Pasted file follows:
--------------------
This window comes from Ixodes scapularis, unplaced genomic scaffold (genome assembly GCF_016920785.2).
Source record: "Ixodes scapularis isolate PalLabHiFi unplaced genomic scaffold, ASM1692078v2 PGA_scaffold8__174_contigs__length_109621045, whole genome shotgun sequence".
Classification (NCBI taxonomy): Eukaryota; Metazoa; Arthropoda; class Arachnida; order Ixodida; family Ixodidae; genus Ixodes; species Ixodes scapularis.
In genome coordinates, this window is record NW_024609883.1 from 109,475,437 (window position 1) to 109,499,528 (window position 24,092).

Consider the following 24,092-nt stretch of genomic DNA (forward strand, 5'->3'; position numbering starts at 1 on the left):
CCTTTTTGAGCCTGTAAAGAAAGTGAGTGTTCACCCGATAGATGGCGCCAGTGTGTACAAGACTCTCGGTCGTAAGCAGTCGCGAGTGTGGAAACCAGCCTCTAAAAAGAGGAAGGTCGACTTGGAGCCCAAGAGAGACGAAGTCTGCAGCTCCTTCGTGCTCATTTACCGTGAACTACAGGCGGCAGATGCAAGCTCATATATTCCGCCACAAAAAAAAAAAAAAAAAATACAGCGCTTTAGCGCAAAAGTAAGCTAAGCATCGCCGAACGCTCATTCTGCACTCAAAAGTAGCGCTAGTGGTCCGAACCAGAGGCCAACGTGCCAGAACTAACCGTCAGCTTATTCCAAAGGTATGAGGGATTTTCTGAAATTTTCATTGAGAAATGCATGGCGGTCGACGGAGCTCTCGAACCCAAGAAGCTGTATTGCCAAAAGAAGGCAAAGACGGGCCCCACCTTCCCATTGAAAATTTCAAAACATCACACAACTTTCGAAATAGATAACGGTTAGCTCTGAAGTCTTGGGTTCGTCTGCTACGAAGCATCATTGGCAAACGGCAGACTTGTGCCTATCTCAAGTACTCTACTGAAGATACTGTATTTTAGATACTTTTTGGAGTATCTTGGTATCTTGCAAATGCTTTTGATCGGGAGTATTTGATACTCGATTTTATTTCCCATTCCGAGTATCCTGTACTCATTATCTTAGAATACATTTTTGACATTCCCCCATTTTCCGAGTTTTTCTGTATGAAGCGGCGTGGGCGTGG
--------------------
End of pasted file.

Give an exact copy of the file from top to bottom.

This window comes from Ixodes scapularis, unplaced genomic scaffold (genome assembly GCF_016920785.2).
Source record: "Ixodes scapularis isolate PalLabHiFi unplaced genomic scaffold, ASM1692078v2 PGA_scaffold8__174_contigs__length_109621045, whole genome shotgun sequence".
Classification (NCBI taxonomy): Eukaryota; Metazoa; Arthropoda; class Arachnida; order Ixodida; family Ixodidae; genus Ixodes; species Ixodes scapularis.
In genome coordinates, this window is record NW_024609883.1 from 109,475,437 (window position 1) to 109,499,528 (window position 24,092).

Consider the following 24,092-nt stretch of genomic DNA (forward strand, 5'->3'; position numbering starts at 1 on the left):
CCTTTTTGAGCCTGTAAAGAAAGTGAGTGTTCACCCGATAGATGGCGCCAGTGTGTACAAGACTCTCGGTCGTAAGCAGTCGCGAGTGTGGAAACCAGCCTCTAAAAAGAGGAAGGTCGACTTGGAGCCCAAGAGAGACGAAGTCTGCAGCTCCTTCGTGCTCATTTACCGTGAACTACAGGCGGCAGATGCAAGCTCATATATTCCGCCACAAAAAAAAAAAAAAAAAATACAGCGCTTTAGCGCAAAAGTAAGCTAAGCATCGCCGAACGCTCATTCTGCACTCAAAAGTAGCGCTAGTGGTCCGAACCAGAGGCCAACGTGCCAGAACTAACCGTCAGCTTATTCCAAAGGTATGAGGGATTTTCTGAAATTTTCATTGAGAAATGCATGGCGGTCGACGGAGCTCTCGAACCCAAGAAGCTGTATTGCCAAAAGAAGGCAAAGACGGGCCCCACCTTCCCATTGAAAATTTCAAAACATCACACAACTTTCGAAATAGATAACGGTTAGCTCTGAAGTCTTGGGTTCGTCTGCTACGAAGCATCATTGGCAAACGGCAGACTTGTGCCTATCTCAAGTACTCTACTGAAGATACTGTATTTTAGATACTTTTTGGAGTATCTTGGTATCTTGCAAATGCTTTTGATCGGGAGTATTTGATACTCGATTTTATTTCCCATTCCGAGTATCCTGTACTCATTATCTTAGAATACATTTTTGACATTCCCCCATTTTCCGAGTTTTTCTGTATGAAGCGGCGTGGGCGTGG